Erin Schwall, faculty member in the Performing Arts Department, used the Jeans for Justice Rally to speak about the play she is directing, Won't Stay Silent, which examines sexual assault and is playing Thursday, April 23, at the Semel Theater. Schwall is a survivor of sexual assault and spoke about the importance of giving survivors a voice. (Photo by Nick Eaton '17)
Emerson Violence Prevention and Response (VPR) held the Jeans for Justice Rally at Common Ground in the Walker Building on April 17—urging students, faculty, and staff to wear jeans all day to stand in solidarity with sexual assault survivors.
“No one ever deserves to be harmed, no matter what they’re wearing,” said Melanie Matson, director of VPR. “Together we are visually stating that no one deserves to be harmed.”
An informational table at the Jeans for Justice Rally at Common Ground, on the 10th floor of the Walker Building. (Photo by Nick Eaton '17)
At the rally, there were speakers and a performance by Steven Martin, director of off-campus student services, who is a classically trained opera singer.
VPR has held several events in recent weeks that coincide with the national Sexual Assault Awareness Month and produced a public service announcement video promoting Emerson STANDS, a bystander intervention and violence prevention program.
Melanie Matson and Greta Spoering, survivor advocates who work at Emerson Violence Prevention and Response, at the Jeans for Justice Rally. (Photo by Nick Eaton '17)
Performing Arts faculty member Erin Schwall, who publicly identifies herself as a sexual assault survivor, used the rally to talk about Won’t Stay Silent, a play she is directing that features 12 undergraduate Emerson students and examines issues around sexual assault, harassment, and the social constructs that perpetuate this type of violence.
“We stay silent to survive, but we need to speak in order to live,” Schwall said.
Schwall, whose background is in improv comedy, said the play is both sad and happy. She said there is scientific research showing that laughter leads to people talking about their experiences, which leads to healing.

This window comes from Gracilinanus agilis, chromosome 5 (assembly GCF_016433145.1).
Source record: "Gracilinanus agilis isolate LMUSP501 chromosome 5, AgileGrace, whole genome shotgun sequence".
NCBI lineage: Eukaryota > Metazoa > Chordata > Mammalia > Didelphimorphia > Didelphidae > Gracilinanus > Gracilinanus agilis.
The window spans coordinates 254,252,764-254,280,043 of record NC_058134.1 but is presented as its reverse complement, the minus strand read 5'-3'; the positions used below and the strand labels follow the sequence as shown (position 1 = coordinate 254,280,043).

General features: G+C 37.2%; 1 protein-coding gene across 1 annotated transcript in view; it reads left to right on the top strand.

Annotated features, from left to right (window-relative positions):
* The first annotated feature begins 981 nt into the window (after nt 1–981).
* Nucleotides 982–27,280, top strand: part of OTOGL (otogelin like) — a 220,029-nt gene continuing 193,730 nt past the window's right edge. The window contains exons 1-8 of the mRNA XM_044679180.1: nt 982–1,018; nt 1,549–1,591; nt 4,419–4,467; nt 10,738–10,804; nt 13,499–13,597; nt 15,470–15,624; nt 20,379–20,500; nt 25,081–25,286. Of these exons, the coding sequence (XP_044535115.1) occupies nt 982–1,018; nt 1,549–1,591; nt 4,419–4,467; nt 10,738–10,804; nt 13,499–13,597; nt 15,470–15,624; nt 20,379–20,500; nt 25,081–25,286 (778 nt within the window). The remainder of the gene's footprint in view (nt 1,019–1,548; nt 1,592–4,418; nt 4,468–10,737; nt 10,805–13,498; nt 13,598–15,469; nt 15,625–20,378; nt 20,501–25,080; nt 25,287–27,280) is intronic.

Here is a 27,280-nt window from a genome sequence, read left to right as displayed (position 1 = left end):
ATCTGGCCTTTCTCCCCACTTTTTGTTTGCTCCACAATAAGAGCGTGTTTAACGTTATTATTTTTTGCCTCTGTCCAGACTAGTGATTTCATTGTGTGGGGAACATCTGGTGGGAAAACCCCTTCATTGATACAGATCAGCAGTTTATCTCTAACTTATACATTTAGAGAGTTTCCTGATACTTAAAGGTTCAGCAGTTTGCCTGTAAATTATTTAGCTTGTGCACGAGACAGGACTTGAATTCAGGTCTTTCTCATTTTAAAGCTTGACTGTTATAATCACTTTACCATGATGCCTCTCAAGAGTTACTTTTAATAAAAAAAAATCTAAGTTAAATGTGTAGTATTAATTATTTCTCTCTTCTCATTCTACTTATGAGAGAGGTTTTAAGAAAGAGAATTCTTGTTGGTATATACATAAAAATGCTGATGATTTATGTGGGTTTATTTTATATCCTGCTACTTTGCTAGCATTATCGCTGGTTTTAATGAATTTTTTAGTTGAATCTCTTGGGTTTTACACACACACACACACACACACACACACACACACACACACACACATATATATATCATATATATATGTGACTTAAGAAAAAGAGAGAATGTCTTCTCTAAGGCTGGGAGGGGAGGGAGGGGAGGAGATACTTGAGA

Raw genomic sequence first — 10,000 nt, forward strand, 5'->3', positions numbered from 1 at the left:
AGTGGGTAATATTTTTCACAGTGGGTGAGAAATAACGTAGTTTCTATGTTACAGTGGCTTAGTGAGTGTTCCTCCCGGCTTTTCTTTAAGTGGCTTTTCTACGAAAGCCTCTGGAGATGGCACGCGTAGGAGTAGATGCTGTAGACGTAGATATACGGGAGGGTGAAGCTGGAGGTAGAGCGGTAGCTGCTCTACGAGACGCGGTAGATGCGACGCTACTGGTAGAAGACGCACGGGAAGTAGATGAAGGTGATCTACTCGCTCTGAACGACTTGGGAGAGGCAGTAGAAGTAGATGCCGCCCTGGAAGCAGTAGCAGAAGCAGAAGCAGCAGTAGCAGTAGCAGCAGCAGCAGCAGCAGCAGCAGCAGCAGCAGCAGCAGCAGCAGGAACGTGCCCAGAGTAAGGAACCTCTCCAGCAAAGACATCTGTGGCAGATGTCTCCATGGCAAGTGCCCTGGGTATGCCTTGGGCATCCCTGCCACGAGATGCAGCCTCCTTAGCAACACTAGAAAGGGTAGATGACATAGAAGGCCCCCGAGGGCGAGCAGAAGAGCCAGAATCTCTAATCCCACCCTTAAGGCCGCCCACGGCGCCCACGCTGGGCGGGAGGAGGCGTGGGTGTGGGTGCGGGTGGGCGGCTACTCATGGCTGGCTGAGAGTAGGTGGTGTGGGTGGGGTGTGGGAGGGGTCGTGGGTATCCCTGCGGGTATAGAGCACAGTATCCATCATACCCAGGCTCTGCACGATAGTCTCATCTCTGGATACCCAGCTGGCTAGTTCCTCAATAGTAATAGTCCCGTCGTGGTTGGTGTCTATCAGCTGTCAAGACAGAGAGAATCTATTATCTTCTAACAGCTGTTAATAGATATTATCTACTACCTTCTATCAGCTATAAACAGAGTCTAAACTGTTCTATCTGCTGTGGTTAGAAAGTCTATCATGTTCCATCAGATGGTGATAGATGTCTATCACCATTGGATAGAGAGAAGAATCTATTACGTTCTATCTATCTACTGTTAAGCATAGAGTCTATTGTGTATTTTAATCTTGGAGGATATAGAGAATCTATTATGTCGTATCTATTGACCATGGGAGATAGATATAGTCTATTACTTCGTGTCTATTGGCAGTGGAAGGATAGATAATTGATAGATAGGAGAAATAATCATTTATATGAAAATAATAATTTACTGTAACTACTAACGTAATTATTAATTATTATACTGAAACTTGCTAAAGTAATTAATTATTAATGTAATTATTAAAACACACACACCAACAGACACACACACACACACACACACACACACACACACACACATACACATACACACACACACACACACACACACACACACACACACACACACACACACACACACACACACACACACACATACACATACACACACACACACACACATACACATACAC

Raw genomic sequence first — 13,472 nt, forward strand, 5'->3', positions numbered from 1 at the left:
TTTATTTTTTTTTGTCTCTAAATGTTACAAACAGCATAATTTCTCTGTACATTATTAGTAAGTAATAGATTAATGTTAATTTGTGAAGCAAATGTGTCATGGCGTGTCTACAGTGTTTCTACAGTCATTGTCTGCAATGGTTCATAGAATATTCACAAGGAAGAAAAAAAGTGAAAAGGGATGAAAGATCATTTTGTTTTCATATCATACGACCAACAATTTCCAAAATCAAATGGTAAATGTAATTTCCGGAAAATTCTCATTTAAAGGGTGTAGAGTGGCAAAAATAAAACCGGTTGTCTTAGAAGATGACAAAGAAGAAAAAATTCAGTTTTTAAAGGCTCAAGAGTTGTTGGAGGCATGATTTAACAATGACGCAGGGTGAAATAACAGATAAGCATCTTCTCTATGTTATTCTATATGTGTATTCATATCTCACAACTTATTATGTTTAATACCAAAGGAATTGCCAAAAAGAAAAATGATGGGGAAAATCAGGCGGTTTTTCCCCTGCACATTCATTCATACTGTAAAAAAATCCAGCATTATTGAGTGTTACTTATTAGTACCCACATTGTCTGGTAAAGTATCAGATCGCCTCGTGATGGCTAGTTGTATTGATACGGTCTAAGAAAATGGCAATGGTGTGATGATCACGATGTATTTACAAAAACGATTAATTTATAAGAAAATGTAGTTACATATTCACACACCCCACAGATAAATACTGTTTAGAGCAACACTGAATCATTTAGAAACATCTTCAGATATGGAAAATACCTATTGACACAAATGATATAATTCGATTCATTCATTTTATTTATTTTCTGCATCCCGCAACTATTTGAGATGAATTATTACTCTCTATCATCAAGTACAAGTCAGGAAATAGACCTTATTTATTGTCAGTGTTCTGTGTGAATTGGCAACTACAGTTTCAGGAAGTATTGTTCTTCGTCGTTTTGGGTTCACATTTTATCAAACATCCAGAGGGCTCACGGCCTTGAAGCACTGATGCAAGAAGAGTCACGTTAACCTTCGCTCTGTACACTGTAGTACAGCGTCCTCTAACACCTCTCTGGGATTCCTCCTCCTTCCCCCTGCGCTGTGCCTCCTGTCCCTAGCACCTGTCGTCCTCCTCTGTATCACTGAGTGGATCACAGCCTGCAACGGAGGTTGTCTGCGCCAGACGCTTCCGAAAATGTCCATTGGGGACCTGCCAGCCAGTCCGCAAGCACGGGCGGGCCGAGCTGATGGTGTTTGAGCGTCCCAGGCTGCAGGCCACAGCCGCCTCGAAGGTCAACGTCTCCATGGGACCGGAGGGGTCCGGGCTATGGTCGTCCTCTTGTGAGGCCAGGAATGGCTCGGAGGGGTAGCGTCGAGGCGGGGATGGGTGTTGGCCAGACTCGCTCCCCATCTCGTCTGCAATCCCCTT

Won’t Stay Silent is playing at the Semel Theater, in the Tufte Performance and Production Center, on Thursday, April 23 at 8:00 pm. Admission is free.
Katie Grindeland '17 performs as monologue from Won't Stay Silent at the Jeans for Justice Rally on April 17. (Photo by Nick Eaton '17)
Michelle Martinelli ’15, president of the Kappa Gamma Chi sorority, spoke about rape culture after attending a talk on the subject on April 13 by YouTube host and rape and dating crisis advocate Laci Green.
Michelle Martinelli '15, president of Kappa Gamma Chi, spoke about Emerald Empowerment Week and the importance of sexual assault awareness at the Jeans for Justice Rally. (Photo by Nick Eaton '17)
Martinelli shared an anecdote about a young man who once joked that he couldn’t make rape jokes around Kappa Gamma Chi members because he thought they were supposedly uptight.
“I shouldn’t have to explain why making a rape joke isn’t OK,” Martinelli said. “You [as a man] think it’s funny, but you don’t have to think about it as a real possibility as something that could happen to you.”
Martinelli mentioned the well-cited statistic that one in four college-age women are at some point victims of some form of sexual assault. However, she said there is increasing awareness of male victims. Kappa Gamma Chi hosted the play Black ‘n’ Blue Boys/Broken Men on April 18, which examined that issue.
Alex Clark ’16, president of the Phi Alpha Tau fraternity, has volunteered with Emerson STANDS and said he’s working closely with Matson to involve more male students with the College’s ongoing violence prevention and awareness activities.
Clark said that as a gay man who had difficulty in high school, he understands the importance of living in a safe and accepting community.
Alex Clark '16, president of the Phi Alpha Tau fraternity, spoke about the importance of educating men about sexual assault. (Photo by Nick Eaton '17)
“A huge factor in choosing a college was going somewhere that I could feel accepted,” Clark said.
Miranda Banks, assistant professor in Visual and Media Arts, reiterated the importance of Emerson STANDS, which trains people to help bystanders experiencing unacceptable behavior, such as cat calling or name calling, to promote a culture of acceptance and inclusion.
“It’s very hard to change the behavior of perpetrators, but it’s not as hard to change the behavior of the bystanders,” Banks said. “If we see women being mistreated in the classrooms or dorms…those micro-aggressions are so powerful. The faculty here care deeply about these issues and want to work with you toward change.”
Assistant Professor Miranda Banks, of Visual and Media Arts, speaks at the Jeans for Justice Rally. (Photo by Nick Eaton '17)